Some of the material finding its selective way into the British press also derives from the Libyan defense attorney Ibrahim Leguel, a former intelligence collaborator, now doing overtime work for Col. Gadhafi. Mr. Leguel was the source of an alleged prosecution document (fabricated) throwing doubt over the veracity of a key Maltese witness. The London Daily Telegraph, which hyped the fabricated document as well as a later alleged confession by a Palestinian terrorist released from a German prison, has been a favorite outlet for Libyan propaganda. "Leaked" documents, derived from the Libyan defense attorneys, are common fare for the Telegraph. A credulous British press and a few gullible, if not venal, British journalists, have ensured that these fabrications receive wide dissemination in the United Kingdom.
The Egyptians are also carrying water for Col. Gadhafi. The Egyptian ambassador in Washington has endorsed the Libyan proposal to have the two Libyan indictees tried at the International Court at the Hague (which would have no legal validity). The presence of more than a million Egyptian workers in Libya, and their important remittances back to Egypt, may explain Egyptian eagerness to mediate. But it doesn't justify suspected collaboration with the Libyan abduction of former Libyan Foreign Minister Mansur Kikhya, from Cairo last year. Mr. Kikhya may have been executed by the Libyans.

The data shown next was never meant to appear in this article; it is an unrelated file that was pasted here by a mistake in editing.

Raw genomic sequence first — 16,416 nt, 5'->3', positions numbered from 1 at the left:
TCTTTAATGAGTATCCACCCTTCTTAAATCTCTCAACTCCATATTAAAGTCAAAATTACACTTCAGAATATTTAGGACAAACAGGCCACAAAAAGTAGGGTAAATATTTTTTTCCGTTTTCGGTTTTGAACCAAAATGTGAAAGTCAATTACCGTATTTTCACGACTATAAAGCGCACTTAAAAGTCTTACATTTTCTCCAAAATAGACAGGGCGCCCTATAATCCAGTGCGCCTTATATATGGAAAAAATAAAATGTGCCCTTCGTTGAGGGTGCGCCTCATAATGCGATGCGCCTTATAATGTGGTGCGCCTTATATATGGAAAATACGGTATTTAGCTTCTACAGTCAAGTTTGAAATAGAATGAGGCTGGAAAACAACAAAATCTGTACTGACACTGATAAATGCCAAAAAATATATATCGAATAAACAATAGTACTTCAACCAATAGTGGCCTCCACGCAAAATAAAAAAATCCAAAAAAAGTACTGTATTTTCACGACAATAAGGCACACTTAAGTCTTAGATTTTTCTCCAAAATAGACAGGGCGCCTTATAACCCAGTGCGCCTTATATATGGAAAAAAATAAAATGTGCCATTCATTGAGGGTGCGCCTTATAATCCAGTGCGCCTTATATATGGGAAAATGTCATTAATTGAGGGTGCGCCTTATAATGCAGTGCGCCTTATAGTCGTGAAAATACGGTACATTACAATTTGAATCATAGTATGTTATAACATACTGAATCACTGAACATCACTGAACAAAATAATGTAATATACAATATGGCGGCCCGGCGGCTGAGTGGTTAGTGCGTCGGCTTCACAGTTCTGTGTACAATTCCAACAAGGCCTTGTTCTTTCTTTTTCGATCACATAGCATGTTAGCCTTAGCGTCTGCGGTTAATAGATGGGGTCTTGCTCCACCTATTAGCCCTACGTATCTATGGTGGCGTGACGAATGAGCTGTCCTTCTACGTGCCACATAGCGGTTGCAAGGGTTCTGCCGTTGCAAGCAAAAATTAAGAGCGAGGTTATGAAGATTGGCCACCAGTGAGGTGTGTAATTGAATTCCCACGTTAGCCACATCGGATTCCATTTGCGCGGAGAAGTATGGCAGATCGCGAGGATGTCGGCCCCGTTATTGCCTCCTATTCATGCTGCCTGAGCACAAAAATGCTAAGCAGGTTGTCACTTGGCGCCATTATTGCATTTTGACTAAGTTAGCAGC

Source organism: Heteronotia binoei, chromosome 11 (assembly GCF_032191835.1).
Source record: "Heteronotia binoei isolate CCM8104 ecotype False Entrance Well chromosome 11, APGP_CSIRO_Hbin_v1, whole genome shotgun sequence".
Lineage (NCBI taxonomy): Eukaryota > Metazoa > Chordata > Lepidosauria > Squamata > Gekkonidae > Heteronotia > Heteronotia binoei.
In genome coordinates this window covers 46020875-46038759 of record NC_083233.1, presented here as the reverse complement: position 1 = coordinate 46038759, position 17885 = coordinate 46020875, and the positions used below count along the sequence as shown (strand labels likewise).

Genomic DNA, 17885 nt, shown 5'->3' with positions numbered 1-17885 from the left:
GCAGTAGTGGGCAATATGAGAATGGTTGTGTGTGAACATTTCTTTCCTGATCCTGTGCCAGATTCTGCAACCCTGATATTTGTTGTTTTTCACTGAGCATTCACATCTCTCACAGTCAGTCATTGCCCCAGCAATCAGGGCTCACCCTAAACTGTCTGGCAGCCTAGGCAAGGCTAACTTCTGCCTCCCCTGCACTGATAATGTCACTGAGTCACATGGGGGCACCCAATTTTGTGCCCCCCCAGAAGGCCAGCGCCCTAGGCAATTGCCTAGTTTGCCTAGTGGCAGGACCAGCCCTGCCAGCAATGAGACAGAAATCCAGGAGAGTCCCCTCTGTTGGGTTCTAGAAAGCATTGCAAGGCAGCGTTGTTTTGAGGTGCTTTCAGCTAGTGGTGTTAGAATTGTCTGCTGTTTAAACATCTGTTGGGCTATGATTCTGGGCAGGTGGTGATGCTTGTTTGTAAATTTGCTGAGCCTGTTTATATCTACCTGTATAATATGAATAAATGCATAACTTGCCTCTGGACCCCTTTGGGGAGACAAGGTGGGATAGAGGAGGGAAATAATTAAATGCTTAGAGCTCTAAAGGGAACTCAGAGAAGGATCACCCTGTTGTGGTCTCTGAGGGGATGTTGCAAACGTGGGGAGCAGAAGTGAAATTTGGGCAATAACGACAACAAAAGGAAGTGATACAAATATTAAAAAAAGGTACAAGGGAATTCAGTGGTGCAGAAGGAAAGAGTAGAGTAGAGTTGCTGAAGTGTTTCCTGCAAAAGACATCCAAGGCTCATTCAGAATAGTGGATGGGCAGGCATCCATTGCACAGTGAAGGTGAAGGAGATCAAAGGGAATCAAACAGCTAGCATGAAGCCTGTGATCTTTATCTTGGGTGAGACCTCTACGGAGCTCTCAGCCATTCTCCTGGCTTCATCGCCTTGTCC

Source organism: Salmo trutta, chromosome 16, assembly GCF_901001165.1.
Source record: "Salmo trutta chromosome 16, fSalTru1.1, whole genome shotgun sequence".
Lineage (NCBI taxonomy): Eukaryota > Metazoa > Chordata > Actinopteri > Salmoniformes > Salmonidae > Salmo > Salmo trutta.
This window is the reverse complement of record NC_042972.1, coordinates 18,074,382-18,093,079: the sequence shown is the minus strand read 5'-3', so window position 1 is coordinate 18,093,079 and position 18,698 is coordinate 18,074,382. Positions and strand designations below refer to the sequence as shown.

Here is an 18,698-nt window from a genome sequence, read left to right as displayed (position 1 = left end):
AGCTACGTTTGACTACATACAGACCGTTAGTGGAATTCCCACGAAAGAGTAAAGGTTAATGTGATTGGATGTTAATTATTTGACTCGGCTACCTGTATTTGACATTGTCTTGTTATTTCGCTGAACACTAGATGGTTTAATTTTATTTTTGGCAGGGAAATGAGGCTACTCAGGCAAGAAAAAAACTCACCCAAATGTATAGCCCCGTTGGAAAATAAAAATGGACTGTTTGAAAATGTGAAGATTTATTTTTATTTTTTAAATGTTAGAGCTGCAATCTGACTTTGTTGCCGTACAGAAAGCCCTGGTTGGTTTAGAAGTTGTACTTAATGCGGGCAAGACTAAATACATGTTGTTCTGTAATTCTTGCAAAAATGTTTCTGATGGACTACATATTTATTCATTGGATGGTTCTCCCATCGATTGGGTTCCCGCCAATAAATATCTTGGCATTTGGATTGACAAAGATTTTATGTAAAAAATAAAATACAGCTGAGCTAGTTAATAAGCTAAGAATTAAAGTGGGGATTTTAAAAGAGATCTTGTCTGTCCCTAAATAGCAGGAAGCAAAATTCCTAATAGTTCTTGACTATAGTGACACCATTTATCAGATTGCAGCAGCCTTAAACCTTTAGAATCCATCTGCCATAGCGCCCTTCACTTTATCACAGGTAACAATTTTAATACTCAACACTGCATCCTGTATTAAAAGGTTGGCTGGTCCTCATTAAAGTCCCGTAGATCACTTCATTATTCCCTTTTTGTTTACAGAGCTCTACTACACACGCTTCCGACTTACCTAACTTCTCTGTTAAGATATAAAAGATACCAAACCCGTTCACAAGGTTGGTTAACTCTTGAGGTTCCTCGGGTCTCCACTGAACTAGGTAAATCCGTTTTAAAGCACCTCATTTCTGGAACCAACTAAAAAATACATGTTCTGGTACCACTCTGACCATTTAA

While Col. Gadhafi's efforts to escape the consequences of his terrorist actions are not surprising, the Clinton administration's ineffectual response is. The recent Executive Order freezing financial accounts of several terrorist organizations may prove useful to law enforcement in the future, but its value now is primarily symbolic. The administration is doing little to counter Libyan propaganda and to strengthen the weak U.N. sanctions against Col. Gadhafi. The current sanctions do not include a ban on the purchases of Libyan oil. Given Libya's parlous economy, and its utter dependence on oil sales, this is the only meaningful sanction that has a chance of forcing Col. Gadhafi's compliance with the U.N. resolutions.
The Times identifies the author, Cannistraro, only as "a former chief of counterintelligence for the Central Intelligence Agency."
Reading between the lines, what Cannistraro is telling us is that British newspaper readers have been allowed to hear the Libyan side of the story with respect to the accusations of their responsibility for the Lockerbie bombing, whereas American newspaper readers have not, and that the American-style censorship of the story is to be preferred. Notice that he addresses none of the facts of the case, arguing strictly ad hominem.
And we thought America had more press freedom because we don't have an "official secrets" law like the British do and we have our precious First Amendment to protect us. Where did we go wrong?
p.s. The Allan Francovich referred to in the article has since suffered a mysterious death.
David Martin, August 28, 1998